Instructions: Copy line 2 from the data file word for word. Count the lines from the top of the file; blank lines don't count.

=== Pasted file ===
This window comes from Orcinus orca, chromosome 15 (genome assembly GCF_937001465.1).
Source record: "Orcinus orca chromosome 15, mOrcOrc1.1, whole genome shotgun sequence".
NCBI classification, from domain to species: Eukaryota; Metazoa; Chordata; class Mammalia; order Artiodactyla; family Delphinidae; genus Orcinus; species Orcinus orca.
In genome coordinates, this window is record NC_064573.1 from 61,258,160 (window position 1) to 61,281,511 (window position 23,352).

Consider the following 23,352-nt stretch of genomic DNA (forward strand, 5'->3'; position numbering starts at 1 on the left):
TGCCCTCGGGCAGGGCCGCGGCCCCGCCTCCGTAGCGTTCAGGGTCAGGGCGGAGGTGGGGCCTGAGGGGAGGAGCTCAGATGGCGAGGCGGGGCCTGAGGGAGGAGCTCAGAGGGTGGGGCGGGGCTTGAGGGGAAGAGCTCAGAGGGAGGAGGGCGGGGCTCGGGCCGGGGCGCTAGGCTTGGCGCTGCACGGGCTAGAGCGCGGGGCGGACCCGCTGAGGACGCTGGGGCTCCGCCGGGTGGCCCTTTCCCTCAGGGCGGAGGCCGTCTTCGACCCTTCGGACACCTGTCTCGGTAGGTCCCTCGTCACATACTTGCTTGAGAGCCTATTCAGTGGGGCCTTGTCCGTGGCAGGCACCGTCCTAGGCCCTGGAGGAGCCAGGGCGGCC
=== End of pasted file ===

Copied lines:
Source record: "Orcinus orca chromosome 15, mOrcOrc1.1, whole genome shotgun sequence".